"A sharp rise in the incidence of congenital syphilis between 2012 and 2014 parallels a national increase in primary and secondary syphilis among women during the same period, according to the Centers for Disease Control and Prevention (CDC). The "...
Vandazole Side Effects Center
Medical Editor: John P. Cunha, DO, FACOEP
Vandazole (metronidazole) is an antimicrobial vaginal gel used to treat bacterial vaginosis in women who are not pregnant. Side effects of Vandazole include headache, nausea, loss of appetite, constipation, upset stomach, vomiting rash, infection, diarrhea, abdominal pain, burning or stinging when the medication is applied, pelvic pain or cramps, dizziness, sleep problems (insomnia), runny nose, urinating more than usual, acne, increased sweating, or breast discharge or enlargement.
The recommended dose is one applicator full of Vandazole administered intravaginally once a day for 5 days at bedtime. It is not necessary for a health-care provider to administer Vandazole. Patients should not consume alcoholic beverages and/or preparations containing ethanol or propylene glycol during treatment and for at least 3 days after treatment. Vandazole is for vaginal use only and should not be put in the eyes, mouth or on the skin. Vandazole may interact with disulfiram, cimetidine, lithium, or blood thinners. The use of other vaginal products and vaginal intercourse should be avoided during treatment with Vandazole. Tell your doctor all medications and supplements you use. Women should consider discontinuing breastfeeding and discard their milk during treatment and for 24 hours after the last dose of Vandazole. Vandazole should be used during pregnancy only if clearly needed.
Our Vandazole (hydroxyprogesterone caproate) Side Effects Drug Center provides a comprehensive view of available drug information on the potential side effects when taking this medication.
This is not a complete list of side effects and others may occur. Call your doctor for medical advice about side effects. You may report side effects to FDA at 1-800-FDA-1088.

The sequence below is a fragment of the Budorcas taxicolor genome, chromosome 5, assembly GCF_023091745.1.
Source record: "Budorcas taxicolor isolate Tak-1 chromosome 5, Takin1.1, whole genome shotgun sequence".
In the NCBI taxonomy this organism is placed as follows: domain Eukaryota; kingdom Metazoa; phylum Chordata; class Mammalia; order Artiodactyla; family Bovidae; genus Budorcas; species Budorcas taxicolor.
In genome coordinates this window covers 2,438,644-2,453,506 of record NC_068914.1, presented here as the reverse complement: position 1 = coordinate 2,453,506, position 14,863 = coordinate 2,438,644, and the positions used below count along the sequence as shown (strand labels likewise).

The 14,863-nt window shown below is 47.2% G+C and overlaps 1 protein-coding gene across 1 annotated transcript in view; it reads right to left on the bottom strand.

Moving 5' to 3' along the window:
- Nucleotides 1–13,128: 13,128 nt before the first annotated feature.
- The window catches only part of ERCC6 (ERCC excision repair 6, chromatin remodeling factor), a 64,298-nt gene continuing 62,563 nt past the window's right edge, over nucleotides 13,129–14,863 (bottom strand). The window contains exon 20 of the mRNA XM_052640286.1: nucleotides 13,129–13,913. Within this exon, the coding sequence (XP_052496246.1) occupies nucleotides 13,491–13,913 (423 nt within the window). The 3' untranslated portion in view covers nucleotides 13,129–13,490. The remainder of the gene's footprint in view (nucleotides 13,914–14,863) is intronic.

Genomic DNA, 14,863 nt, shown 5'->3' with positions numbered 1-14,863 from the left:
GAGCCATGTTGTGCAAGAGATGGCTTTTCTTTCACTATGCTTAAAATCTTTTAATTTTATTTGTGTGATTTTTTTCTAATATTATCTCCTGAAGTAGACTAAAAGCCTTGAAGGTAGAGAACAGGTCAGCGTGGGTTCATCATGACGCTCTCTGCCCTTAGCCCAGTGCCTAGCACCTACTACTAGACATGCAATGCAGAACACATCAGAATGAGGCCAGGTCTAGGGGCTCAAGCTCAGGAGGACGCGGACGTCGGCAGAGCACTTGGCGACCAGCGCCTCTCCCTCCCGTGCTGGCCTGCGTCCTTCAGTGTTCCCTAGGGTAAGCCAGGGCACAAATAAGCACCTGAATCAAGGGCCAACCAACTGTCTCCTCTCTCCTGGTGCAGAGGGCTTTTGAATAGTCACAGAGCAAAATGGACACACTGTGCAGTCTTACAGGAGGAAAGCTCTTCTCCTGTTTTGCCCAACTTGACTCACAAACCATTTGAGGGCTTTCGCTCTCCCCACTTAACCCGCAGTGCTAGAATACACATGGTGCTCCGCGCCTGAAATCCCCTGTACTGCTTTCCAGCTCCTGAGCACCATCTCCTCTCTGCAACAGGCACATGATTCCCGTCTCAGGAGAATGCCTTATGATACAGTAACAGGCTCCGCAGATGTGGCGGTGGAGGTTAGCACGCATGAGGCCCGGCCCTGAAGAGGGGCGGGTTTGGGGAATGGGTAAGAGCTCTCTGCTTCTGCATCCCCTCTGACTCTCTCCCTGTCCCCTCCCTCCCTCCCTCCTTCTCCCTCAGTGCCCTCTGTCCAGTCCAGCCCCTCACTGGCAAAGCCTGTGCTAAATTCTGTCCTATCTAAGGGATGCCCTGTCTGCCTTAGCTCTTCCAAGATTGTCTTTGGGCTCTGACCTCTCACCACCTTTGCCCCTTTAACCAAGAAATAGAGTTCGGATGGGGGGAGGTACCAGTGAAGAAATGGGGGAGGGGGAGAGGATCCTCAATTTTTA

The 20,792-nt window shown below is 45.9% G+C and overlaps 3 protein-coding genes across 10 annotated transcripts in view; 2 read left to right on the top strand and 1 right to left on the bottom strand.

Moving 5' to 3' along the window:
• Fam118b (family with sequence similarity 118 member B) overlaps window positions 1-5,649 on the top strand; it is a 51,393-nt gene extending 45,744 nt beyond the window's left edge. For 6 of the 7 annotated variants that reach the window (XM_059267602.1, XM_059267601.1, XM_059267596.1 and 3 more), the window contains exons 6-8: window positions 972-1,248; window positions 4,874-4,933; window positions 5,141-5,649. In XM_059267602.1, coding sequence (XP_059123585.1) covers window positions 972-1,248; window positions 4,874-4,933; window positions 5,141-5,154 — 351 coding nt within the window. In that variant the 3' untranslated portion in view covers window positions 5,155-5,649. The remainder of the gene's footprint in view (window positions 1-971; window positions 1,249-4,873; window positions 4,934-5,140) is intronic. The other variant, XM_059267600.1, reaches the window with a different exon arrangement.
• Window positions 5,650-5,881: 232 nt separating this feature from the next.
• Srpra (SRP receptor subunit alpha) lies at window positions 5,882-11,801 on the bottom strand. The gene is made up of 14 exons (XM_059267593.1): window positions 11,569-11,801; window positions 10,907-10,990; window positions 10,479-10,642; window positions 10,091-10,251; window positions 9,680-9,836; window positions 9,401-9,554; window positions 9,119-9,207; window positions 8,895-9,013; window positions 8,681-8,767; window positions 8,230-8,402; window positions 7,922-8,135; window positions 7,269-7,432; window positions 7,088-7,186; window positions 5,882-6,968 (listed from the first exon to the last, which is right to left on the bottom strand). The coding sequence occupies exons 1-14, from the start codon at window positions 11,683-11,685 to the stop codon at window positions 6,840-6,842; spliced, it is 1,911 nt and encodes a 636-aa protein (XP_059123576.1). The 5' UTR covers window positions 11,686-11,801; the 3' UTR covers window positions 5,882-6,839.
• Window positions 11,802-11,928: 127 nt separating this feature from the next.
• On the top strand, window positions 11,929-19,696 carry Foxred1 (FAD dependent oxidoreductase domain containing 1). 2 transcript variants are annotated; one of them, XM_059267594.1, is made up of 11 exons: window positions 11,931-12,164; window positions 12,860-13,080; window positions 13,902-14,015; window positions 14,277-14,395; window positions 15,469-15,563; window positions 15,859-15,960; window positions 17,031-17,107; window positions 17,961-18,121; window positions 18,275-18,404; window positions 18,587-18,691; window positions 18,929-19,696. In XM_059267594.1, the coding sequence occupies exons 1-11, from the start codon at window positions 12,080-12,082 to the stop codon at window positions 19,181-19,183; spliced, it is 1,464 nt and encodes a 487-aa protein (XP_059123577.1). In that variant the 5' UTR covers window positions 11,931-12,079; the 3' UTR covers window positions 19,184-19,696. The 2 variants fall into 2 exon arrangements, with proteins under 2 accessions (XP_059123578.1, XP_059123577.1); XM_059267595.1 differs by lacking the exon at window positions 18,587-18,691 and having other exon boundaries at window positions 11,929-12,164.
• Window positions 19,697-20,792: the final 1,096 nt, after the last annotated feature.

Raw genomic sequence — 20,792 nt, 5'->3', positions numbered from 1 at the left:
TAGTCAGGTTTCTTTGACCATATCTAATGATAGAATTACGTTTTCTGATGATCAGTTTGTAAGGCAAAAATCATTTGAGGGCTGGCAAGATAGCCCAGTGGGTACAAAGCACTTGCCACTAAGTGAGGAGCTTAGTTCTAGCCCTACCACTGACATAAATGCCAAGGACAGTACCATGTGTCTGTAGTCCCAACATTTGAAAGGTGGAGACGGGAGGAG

What is Patient Information in Detail?
Easy-to-read and understand detailed drug information and pill images for the patient or caregiver from Cerner Multum.
Vandazole in Detail - Patient Information: Side Effects
Get emergency medical help if you have any of these signs of an allergic reaction: hives; difficulty breathing; swelling of your face, lips, tongue, or throat.
Rare but serious side effects may include:
- seizure (convulsions); or
- numbness, burning, pain, or tingly feeling in your hands or feet.
Less serious side effects may include:
- mild burning or stinging when the medication is applied;
- pelvic pain or cramps;
- loss of appetite, constipation, upset stomach, vomiting;
- dizziness, sleep problems (insomnia);
- runny nose;
- urinating more than usual;
- acne, increased sweating; or
- breast discharge or enlargement.
This is not a complete list of side effects and others may occur. Tell your doctor about any unusual or bothersome side effect. You may report side effects to FDA at 1-800-FDA-1088.
Read the entire detailed patient monograph for Vandazole (Metronidazole Vaginal Gel)
What is Prescribing information?
The FDA package insert formatted in easy-to-find categories for health professionals and clinicians.
Vandazole FDA Prescribing Information: Side Effects
Clinical Trials Experience
Because clinical trials are conducted under widely varying conditions, adverse reaction rates observed in the clinical trials of a drug cannot be directly compared to rates in the clinical trials of another drug and may not reflect the rates observed in practice.
The data described below reflect exposure to VANDAZOLE compared to another formulation of vaginal metronidazole in 220 women in a single trial. The population was non-pregnant females (age range 18 to 72 years, the mean was 33 years +/- 11 years) with bacterial vaginosis. The racial demographic of those enrolled was 71 (32%) of White, 143 (65%) of Black, 3 (1%) of Hispanic, 2 (1%) of Asian, and 1 (0%) of other. Patients administered an applicator full of VANDAZOLE (metronidazole vaginal gel) intravaginally once daily at bedtime for 5 days.